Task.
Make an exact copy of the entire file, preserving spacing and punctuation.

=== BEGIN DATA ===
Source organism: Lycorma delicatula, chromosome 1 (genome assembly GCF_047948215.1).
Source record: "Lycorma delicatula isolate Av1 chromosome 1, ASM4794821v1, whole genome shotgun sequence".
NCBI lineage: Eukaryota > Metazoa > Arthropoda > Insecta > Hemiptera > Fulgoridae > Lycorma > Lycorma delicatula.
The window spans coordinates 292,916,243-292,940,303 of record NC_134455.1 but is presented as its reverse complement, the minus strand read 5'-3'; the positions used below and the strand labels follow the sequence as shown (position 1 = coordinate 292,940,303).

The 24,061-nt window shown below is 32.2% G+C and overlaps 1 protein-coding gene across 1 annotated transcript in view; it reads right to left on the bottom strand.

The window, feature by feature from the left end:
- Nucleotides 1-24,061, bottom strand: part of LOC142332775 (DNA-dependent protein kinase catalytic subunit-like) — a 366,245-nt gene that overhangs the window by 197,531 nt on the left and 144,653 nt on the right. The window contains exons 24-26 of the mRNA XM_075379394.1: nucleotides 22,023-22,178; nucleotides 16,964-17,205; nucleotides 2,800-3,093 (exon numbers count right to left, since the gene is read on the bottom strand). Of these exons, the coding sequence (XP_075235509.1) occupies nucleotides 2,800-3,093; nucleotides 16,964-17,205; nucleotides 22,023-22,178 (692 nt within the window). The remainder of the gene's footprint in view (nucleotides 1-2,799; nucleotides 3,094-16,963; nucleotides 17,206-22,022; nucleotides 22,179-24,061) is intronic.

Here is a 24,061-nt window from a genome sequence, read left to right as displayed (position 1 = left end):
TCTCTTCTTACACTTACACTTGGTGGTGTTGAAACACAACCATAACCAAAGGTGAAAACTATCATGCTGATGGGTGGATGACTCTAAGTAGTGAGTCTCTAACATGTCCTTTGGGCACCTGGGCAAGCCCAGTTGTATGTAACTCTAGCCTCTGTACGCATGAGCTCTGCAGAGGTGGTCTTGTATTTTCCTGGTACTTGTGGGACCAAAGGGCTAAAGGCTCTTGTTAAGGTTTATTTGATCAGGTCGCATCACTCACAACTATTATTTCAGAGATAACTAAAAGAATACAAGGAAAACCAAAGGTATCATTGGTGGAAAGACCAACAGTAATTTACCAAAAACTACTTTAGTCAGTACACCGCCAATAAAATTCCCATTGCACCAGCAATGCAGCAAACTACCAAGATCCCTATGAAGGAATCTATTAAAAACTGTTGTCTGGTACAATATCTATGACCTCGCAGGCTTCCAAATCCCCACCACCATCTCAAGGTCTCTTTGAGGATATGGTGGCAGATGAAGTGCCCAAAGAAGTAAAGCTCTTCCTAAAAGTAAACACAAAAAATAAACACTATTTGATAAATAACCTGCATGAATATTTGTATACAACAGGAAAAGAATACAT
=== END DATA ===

Source organism: Lycorma delicatula, chromosome 1 (genome assembly GCF_047948215.1).
Source record: "Lycorma delicatula isolate Av1 chromosome 1, ASM4794821v1, whole genome shotgun sequence".
NCBI lineage: Eukaryota > Metazoa > Arthropoda > Insecta > Hemiptera > Fulgoridae > Lycorma > Lycorma delicatula.
The window spans coordinates 292,916,243-292,940,303 of record NC_134455.1 but is presented as its reverse complement, the minus strand read 5'-3'; the positions used below and the strand labels follow the sequence as shown (position 1 = coordinate 292,940,303).

The 24,061-nt window shown below is 32.2% G+C and overlaps 1 protein-coding gene across 1 annotated transcript in view; it reads right to left on the bottom strand.

The window, feature by feature from the left end:
- Nucleotides 1-24,061, bottom strand: part of LOC142332775 (DNA-dependent protein kinase catalytic subunit-like) — a 366,245-nt gene that overhangs the window by 197,531 nt on the left and 144,653 nt on the right. The window contains exons 24-26 of the mRNA XM_075379394.1: nucleotides 22,023-22,178; nucleotides 16,964-17,205; nucleotides 2,800-3,093 (exon numbers count right to left, since the gene is read on the bottom strand). Of these exons, the coding sequence (XP_075235509.1) occupies nucleotides 2,800-3,093; nucleotides 16,964-17,205; nucleotides 22,023-22,178 (692 nt within the window). The remainder of the gene's footprint in view (nucleotides 1-2,799; nucleotides 3,094-16,963; nucleotides 17,206-22,022; nucleotides 22,179-24,061) is intronic.

Here is a 24,061-nt window from a genome sequence, read left to right as displayed (position 1 = left end):
TCTCTTCTTACACTTACACTTGGTGGTGTTGAAACACAACCATAACCAAAGGTGAAAACTATCATGCTGATGGGTGGATGACTCTAAGTAGTGAGTCTCTAACATGTCCTTTGGGCACCTGGGCAAGCCCAGTTGTATGTAACTCTAGCCTCTGTACGCATGAGCTCTGCAGAGGTGGTCTTGTATTTTCCTGGTACTTGTGGGACCAAAGGGCTAAAGGCTCTTGTTAAGGTTTATTTGATCAGGTCGCATCACTCACAACTATTATTTCAGAGATAACTAAAAGAATACAAGGAAAACCAAAGGTATCATTGGTGGAAAGACCAACAGTAATTTACCAAAAACTACTTTAGTCAGTACACCGCCAATAAAATTCCCATTGCACCAGCAATGCAGCAAACTACCAAGATCCCTATGAAGGAATCTATTAAAAACTGTTGTCTGGTACAATATCTATGACCTCGCAGGCTTCCAAATCCCCACCACCATCTCAAGGTCTCTTTGAGGATATGGTGGCAGATGAAGTGCCCAAAGAAGTAAAGCTCTTCCTAAAAGTAAACACAAAAAATAAACACTATTTGATAAATAACCTGCATGAATATTTGTATACAACAGGAAAAGAATACAT